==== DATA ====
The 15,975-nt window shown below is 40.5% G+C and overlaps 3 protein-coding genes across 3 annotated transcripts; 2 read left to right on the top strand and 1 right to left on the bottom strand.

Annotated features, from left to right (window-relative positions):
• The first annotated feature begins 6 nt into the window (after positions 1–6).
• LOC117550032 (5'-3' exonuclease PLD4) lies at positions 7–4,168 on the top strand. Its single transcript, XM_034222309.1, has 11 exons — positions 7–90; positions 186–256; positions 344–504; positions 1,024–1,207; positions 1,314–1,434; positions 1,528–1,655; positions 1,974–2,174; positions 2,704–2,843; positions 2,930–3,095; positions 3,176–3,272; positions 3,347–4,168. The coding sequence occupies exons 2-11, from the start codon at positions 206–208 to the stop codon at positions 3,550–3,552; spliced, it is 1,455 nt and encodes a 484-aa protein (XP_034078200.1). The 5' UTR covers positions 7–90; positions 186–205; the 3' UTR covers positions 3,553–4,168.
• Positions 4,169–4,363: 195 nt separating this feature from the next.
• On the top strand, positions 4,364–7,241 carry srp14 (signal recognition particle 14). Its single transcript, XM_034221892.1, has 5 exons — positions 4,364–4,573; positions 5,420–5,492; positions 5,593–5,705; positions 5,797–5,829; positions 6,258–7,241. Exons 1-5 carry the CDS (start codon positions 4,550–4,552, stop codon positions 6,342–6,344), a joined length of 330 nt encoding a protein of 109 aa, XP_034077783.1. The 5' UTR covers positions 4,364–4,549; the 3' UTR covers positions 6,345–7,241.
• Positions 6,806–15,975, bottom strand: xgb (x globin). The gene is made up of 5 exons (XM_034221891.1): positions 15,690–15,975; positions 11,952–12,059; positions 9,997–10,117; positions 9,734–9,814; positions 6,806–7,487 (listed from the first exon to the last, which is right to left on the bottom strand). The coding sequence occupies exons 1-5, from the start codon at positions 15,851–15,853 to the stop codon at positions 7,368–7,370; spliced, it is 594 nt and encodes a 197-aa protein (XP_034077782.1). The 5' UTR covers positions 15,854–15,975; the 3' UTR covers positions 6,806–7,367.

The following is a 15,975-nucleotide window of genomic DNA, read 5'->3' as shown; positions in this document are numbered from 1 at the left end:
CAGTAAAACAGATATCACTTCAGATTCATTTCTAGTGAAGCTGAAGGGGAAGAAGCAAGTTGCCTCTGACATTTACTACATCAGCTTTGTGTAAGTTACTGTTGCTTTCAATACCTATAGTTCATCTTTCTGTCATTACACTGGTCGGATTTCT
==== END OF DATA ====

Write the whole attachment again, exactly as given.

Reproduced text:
The 15,975-nt window shown below is 40.5% G+C and overlaps 3 protein-coding genes across 3 annotated transcripts; 2 read left to right on the top strand and 1 right to left on the bottom strand.

Annotated features, from left to right (window-relative positions):
• The first annotated feature begins 6 nt into the window (after positions 1–6).
• LOC117550032 (5'-3' exonuclease PLD4) lies at positions 7–4,168 on the top strand. Its single transcript, XM_034222309.1, has 11 exons — positions 7–90; positions 186–256; positions 344–504; positions 1,024–1,207; positions 1,314–1,434; positions 1,528–1,655; positions 1,974–2,174; positions 2,704–2,843; positions 2,930–3,095; positions 3,176–3,272; positions 3,347–4,168. The coding sequence occupies exons 2-11, from the start codon at positions 206–208 to the stop codon at positions 3,550–3,552; spliced, it is 1,455 nt and encodes a 484-aa protein (XP_034078200.1). The 5' UTR covers positions 7–90; positions 186–205; the 3' UTR covers positions 3,553–4,168.
• Positions 4,169–4,363: 195 nt separating this feature from the next.
• On the top strand, positions 4,364–7,241 carry srp14 (signal recognition particle 14). Its single transcript, XM_034221892.1, has 5 exons — positions 4,364–4,573; positions 5,420–5,492; positions 5,593–5,705; positions 5,797–5,829; positions 6,258–7,241. Exons 1-5 carry the CDS (start codon positions 4,550–4,552, stop codon positions 6,342–6,344), a joined length of 330 nt encoding a protein of 109 aa, XP_034077783.1. The 5' UTR covers positions 4,364–4,549; the 3' UTR covers positions 6,345–7,241.
• Positions 6,806–15,975, bottom strand: xgb (x globin). The gene is made up of 5 exons (XM_034221891.1): positions 15,690–15,975; positions 11,952–12,059; positions 9,997–10,117; positions 9,734–9,814; positions 6,806–7,487 (listed from the first exon to the last, which is right to left on the bottom strand). The coding sequence occupies exons 1-5, from the start codon at positions 15,851–15,853 to the stop codon at positions 7,368–7,370; spliced, it is 594 nt and encodes a 197-aa protein (XP_034077782.1). The 5' UTR covers positions 15,854–15,975; the 3' UTR covers positions 6,806–7,367.

The following is a 15,975-nucleotide window of genomic DNA, read 5'->3' as shown; positions in this document are numbered from 1 at the left end:
CAGTAAAACAGATATCACTTCAGATTCATTTCTAGTGAAGCTGAAGGGGAAGAAGCAAGTTGCCTCTGACATTTACTACATCAGCTTTGTGTAAGTTACTGTTGCTTTCAATACCTATAGTTCATCTTTCTGTCATTACACTGGTCGGATTTCT